However, where Armenians tend to overdo it on the oil and salt, Georgians are masters of spices and luckily for me and all of the veg-heads out there, this goes well beyond meat and applies to bean and greens dishes as well.

Below are some of my favourite Georgian dishes (all are vegan too!). Many have already praised the better known options like khinkali or Ajarian khatchapuri (both also delicious and coma-inducing), but I will focus on these lesser-known taste-bombs. I can only assume there are so many more, and will continue to find reasons to travel there and finish all of the food:

Lobiani: When you think about a "bite-on-the-go", the actual food involved will vary depending on country. While in Canada hot dogs reign supreme in this sense, in Armenia khatchapuri (flat dough filled with cheese, but many other varieties exist) or perashki (a potato and dough deep fried medley) are the most popular choices. Both are clear examples of Georgian and Russian influences, and between the two they are oily, salty, fried, and heavy. In many cases, the "cheese" in the former is actually just salt (true story). In Georgia however, while you can definitely still opt for khatchapuri while you pretend to be in a rush (I see through you), there is another wonderful option: lobiani. Filled with mashed up beans (I suspect only kidney but it could include others as well), and spices, it is a delicious and filling alternative. If you have to eat on the go, why not opt for the fibre and protein filled option - especially since the rest is bread. In Kobuleti, we also ate it in a restaurant, which is even better as the dough is crispier - check it out here.
Serda & I devouring our first lobiani after the 6 hour trip!
Lobio: Bean stew in a clay pot. Sounds basic, but this is where the Georgian ability to use spices comes in to play. When Gohar and I finally asked about the spices during our first trip to Kobuleti, the woman there told us they included khmeli-suneli and spiced seasoned salt. I bought both spices from a shuga that day, and bought both again this time around as well. This dish is usually served with some raw onion spirals on top and fresh parsley or dill. A friend recently ordered a curry/turmeric version and of course it was fantastic as well.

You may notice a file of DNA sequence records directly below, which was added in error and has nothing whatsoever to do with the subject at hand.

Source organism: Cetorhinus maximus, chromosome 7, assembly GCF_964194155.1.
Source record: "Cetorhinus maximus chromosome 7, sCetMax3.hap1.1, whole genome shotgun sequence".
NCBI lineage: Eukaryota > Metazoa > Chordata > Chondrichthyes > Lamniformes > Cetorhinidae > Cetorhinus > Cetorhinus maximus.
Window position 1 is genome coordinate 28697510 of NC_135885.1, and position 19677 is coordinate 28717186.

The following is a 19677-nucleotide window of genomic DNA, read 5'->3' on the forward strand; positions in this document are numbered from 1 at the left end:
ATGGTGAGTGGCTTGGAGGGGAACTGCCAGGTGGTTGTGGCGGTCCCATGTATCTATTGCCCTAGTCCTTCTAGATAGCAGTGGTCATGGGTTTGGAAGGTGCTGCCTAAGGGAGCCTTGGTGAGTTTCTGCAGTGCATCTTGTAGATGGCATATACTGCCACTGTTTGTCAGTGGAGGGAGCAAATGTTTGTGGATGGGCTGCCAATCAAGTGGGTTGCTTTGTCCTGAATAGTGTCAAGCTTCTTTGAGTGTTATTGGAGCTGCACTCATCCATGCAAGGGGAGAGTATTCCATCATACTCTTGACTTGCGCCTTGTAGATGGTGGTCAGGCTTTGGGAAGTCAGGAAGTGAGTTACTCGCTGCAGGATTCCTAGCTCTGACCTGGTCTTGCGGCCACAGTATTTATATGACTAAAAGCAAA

Pot of gold
Pkhali: Probably my favourite option. Greens (spinach, beet leaves) mixed with spices, garlic, walnuts, and topped with dried pomegranates. One of the most unique things I had ever tried and of course also vegan-friendly. I once overdid it with Gohar in Kobuleti as in Armenia they are served as small balls, whereas in Georgia it is flattened on a plate, and we ordered too many thinking they were mini balls like a bunch of silly tourists. But they are still one of the most delicious things I have ever eaten and I regularly get my fix in places that have Georgian cuisine options in Yerevan. I will soon attempt to make this as well - dun dun dun!
Here it was served with fresh pomegranate seeds!
Eggplant with walnut spread: I have a love/hate relationship with eggplant. Objectively I think it is a fine vegetable, but the 'hate' stems from being obsessed with hummus as a kid (and now, who am I kidding) and always getting annoyed when baba ghanoush was served as a 'replacement' or instead of hummus. I like baba ghanoush a lot as well, but many people seemed to serve it thinking it could replace hummus, so as a younger immature person, I took out my annoyance on the dish itself and by extension eggplant. However, I am older and wiser and therefore treat eggplant better now so I was open to trying this particular dish and I am so happy I did. Sliced eggplant slathered in a walnut paste, again topped with dried pomegranate. Yes, please.
I am learning to love you
Salad with walnut: Georgians take the simple tomato and cucumber salad we all know and love, and just add powdered walnuts and usually dill to it. Small upgrades, but they make it more filling, combine proteins, and it is still super refreshing!
These are my top five favourite Georgian dishes so far, and both Serda & Elizabeth were just as impressed by them so they wanted to find the ingredients that were responsible for the flavour. 

We went to the Dezerter Bazaar in Tbilisi to buy spices, and came home with bags upon bags, always with the goal of livening up dishes we make, or re-creating the ones above. Since I know I will return in June, I left with only khmeli-suneli, seasoned salt, and spiced seasoned salt. Interesting fact alert: It is called 'dezerter' because this is where deserting soldiers would sell their weapons. 
Cutie pie vendor selling us spices & communicating with hand gestures
On our second day, we bought two types of lobiani (made with different types of dough), fresh mint, lemons, tomatoes, cucumbers, peppers and created this delicious brunch for a busy day we needed lots of fuel for. We stuffed the lobiani with the the veggies and mint and it kept us full for hours:
Cheers to Georgian food!
After the trip in June I will post more about the individual spices, and elaborate on them as they are all key in making Geogian food so incredibly unique and delicious! 
The stash
Photos by Elizabeth Audrey (first) and Serda Ozbenian (rest).